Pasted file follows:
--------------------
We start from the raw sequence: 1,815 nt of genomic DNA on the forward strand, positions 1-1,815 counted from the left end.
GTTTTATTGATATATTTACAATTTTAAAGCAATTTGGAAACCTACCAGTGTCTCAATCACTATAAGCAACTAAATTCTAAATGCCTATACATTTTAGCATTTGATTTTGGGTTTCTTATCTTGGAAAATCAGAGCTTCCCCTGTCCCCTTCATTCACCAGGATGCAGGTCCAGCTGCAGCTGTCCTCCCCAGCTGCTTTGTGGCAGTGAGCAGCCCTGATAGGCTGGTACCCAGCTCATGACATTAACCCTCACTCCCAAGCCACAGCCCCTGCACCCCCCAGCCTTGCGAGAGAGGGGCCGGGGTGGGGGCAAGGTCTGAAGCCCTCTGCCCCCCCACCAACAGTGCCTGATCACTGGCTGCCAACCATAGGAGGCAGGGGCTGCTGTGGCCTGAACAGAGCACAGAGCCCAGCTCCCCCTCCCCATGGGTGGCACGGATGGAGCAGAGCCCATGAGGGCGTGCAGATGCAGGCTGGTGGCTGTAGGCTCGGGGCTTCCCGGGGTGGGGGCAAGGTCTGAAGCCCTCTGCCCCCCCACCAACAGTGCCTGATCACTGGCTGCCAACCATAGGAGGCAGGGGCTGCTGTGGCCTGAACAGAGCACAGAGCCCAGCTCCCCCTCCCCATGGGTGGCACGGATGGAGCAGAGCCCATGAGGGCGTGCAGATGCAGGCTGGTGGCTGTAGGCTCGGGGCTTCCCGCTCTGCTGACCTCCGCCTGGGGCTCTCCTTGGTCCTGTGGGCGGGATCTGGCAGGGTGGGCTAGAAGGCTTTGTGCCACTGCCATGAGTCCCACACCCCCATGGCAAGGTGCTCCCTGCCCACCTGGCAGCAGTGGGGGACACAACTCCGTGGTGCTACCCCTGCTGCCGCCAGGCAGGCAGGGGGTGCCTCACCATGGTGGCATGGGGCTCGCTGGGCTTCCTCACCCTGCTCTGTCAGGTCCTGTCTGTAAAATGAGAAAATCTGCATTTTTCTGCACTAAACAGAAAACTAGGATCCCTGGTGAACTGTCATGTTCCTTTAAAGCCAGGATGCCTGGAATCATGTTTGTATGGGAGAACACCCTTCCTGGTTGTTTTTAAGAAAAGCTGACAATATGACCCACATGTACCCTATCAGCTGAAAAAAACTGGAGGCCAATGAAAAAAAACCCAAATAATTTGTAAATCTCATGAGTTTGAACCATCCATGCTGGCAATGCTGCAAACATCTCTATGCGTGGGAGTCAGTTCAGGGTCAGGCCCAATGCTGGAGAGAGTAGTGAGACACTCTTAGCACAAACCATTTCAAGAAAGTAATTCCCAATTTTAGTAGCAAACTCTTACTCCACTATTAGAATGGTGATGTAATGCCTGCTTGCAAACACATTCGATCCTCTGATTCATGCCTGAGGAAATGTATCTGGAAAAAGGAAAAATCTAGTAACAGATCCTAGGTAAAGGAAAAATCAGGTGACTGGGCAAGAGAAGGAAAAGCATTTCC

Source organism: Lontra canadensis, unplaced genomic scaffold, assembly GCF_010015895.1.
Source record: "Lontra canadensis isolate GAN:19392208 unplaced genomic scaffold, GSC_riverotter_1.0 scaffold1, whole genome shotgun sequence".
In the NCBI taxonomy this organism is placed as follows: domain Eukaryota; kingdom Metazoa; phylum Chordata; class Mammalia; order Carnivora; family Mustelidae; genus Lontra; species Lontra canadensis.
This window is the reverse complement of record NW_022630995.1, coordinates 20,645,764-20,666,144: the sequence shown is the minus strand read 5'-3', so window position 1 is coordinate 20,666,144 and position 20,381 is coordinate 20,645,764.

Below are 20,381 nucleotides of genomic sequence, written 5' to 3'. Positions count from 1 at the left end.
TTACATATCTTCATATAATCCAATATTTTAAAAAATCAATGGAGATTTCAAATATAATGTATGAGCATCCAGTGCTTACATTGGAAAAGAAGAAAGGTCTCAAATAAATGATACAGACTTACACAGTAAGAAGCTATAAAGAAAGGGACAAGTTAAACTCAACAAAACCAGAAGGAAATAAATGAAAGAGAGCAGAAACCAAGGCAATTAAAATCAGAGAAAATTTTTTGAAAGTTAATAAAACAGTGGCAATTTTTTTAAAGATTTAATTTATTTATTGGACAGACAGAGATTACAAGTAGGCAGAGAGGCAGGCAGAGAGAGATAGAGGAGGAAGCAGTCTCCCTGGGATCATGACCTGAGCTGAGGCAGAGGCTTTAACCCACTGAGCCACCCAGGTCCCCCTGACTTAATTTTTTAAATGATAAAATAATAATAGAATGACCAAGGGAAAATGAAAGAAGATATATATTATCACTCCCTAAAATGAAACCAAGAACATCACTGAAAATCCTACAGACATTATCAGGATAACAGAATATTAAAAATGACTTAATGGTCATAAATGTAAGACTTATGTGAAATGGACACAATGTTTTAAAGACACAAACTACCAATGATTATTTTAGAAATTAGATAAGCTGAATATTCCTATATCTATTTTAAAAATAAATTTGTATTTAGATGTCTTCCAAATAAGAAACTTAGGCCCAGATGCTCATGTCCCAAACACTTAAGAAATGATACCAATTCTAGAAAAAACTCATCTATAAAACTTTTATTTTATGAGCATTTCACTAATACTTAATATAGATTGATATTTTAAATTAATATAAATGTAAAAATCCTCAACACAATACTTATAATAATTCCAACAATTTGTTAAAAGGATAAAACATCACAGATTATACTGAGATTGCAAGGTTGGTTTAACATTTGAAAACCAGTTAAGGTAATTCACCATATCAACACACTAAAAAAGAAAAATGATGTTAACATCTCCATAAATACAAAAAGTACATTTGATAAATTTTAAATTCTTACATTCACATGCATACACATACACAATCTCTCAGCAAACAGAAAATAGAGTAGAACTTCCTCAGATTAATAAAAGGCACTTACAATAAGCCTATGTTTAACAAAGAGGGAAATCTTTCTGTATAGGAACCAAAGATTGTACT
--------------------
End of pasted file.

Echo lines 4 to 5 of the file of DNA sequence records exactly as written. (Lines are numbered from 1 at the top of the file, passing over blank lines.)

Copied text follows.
Source record: "Lontra canadensis isolate GAN:19392208 unplaced genomic scaffold, GSC_riverotter_1.0 scaffold1, whole genome shotgun sequence".
In the NCBI taxonomy this organism is placed as follows: domain Eukaryota; kingdom Metazoa; phylum Chordata; class Mammalia; order Carnivora; family Mustelidae; genus Lontra; species Lontra canadensis.